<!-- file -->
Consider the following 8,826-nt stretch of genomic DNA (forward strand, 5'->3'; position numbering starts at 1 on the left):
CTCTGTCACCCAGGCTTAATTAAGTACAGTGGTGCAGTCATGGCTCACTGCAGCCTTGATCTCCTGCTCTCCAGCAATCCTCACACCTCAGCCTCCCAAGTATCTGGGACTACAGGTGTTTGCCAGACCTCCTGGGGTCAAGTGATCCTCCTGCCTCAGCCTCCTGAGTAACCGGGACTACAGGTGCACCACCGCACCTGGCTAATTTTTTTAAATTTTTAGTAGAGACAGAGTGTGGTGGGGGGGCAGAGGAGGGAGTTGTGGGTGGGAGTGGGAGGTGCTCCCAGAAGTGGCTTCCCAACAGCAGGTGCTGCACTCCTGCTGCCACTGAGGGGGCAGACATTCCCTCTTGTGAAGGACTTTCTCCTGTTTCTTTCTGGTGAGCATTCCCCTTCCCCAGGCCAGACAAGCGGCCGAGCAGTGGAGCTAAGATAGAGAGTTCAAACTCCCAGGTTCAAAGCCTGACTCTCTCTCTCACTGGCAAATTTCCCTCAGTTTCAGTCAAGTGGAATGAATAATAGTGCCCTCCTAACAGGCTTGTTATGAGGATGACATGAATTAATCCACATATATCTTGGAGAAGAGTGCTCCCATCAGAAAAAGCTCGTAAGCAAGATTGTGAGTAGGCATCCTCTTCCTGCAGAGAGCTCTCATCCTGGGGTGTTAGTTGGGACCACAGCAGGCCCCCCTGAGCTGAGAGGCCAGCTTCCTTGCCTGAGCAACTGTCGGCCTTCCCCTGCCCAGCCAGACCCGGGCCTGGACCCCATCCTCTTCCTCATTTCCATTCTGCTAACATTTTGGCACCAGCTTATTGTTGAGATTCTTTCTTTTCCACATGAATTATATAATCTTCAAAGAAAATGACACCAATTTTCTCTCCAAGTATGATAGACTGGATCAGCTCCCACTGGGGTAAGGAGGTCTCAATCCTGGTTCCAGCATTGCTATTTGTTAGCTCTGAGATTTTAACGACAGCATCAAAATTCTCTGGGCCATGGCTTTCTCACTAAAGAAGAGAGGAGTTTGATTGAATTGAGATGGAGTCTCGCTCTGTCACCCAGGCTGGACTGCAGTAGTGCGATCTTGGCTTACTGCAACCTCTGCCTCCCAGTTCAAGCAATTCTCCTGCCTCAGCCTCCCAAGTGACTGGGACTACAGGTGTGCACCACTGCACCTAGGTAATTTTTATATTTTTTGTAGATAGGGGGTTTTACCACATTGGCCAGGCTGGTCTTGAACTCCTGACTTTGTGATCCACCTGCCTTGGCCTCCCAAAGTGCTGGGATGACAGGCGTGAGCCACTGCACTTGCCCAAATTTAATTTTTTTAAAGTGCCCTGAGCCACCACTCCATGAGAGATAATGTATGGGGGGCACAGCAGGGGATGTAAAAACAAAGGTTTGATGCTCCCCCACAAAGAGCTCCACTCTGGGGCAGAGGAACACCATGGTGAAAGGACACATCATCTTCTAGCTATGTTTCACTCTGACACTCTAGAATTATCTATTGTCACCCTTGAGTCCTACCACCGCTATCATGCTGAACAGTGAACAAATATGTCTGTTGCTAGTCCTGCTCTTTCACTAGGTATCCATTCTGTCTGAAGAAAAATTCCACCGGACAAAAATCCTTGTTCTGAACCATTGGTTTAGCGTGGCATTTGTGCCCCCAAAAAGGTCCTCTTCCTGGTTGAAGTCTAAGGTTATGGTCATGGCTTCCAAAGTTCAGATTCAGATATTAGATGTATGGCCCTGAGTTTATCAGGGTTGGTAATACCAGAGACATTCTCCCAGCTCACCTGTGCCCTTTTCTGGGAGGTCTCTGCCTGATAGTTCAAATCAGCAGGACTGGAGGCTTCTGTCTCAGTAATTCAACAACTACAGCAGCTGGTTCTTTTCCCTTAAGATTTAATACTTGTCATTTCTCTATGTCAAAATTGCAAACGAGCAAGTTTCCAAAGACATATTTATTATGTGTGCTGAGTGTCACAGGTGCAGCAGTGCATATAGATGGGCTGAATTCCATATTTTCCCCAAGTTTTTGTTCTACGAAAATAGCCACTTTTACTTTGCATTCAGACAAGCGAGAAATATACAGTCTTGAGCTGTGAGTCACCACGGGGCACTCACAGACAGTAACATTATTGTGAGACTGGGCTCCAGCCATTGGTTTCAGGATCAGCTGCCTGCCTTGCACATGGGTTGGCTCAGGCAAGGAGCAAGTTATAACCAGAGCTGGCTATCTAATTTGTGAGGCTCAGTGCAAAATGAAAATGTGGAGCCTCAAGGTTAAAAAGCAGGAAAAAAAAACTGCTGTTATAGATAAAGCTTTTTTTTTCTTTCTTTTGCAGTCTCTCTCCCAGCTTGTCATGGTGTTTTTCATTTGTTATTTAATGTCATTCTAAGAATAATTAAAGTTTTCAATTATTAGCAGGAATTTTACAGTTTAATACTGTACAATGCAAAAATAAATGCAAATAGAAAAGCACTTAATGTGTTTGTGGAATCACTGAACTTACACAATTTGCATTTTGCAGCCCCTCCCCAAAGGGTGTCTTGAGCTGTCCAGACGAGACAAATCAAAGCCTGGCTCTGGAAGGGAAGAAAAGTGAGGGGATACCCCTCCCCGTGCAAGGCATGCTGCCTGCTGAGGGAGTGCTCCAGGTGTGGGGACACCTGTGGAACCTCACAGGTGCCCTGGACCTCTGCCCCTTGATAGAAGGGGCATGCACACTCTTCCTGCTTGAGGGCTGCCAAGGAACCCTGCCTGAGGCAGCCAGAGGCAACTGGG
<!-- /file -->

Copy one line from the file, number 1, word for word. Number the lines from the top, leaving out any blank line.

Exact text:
Consider the following 8,826-nt stretch of genomic DNA (forward strand, 5'->3'; position numbering starts at 1 on the left):